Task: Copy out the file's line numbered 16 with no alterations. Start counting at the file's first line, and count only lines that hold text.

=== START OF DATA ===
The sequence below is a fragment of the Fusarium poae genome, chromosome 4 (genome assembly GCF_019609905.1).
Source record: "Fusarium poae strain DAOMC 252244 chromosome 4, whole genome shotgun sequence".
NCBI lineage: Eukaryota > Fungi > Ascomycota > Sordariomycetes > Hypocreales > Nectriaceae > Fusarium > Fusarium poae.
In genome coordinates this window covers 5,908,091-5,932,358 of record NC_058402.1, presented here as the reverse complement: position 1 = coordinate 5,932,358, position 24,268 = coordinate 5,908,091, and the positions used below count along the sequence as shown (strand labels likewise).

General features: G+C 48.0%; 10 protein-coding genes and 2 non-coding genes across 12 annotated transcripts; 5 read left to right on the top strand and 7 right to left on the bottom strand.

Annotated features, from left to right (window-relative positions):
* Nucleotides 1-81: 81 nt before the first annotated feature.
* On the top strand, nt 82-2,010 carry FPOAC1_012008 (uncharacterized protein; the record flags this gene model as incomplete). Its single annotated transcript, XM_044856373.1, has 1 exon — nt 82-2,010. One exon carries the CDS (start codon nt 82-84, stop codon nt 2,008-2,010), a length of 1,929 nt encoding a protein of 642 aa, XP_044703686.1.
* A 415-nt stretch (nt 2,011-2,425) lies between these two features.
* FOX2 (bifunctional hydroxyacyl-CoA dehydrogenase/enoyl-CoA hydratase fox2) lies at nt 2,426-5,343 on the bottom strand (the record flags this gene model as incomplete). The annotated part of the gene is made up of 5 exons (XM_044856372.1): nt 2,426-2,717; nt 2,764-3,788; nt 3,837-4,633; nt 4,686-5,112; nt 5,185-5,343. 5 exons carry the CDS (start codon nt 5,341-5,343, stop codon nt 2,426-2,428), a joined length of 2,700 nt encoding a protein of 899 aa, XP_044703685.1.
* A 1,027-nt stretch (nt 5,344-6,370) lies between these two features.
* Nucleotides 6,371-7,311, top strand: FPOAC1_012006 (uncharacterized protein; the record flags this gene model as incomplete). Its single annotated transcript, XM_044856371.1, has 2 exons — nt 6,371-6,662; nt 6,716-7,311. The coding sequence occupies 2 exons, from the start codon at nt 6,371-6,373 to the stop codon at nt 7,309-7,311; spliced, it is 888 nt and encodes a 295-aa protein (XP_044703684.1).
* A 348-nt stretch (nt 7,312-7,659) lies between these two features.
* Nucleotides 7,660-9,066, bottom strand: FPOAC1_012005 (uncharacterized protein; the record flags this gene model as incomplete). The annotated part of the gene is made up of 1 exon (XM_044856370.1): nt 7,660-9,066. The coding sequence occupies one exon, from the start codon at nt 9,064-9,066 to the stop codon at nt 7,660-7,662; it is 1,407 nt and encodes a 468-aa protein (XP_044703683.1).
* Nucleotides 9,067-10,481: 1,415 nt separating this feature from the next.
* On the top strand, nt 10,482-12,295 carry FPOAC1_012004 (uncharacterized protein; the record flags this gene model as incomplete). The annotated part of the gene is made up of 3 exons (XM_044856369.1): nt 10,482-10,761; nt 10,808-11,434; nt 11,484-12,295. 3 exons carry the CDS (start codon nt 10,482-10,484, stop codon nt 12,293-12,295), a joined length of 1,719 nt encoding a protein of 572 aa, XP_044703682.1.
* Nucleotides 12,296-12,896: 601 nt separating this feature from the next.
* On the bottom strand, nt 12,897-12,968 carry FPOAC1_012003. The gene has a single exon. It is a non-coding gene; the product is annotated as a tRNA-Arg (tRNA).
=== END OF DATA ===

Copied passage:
* On the top strand, nt 10,482-12,295 carry FPOAC1_012004 (uncharacterized protein; the record flags this gene model as incomplete). The annotated part of the gene is made up of 3 exons (XM_044856369.1): nt 10,482-10,761; nt 10,808-11,434; nt 11,484-12,295. 3 exons carry the CDS (start codon nt 10,482-10,484, stop codon nt 12,293-12,295), a joined length of 1,719 nt encoding a protein of 572 aa, XP_044703682.1.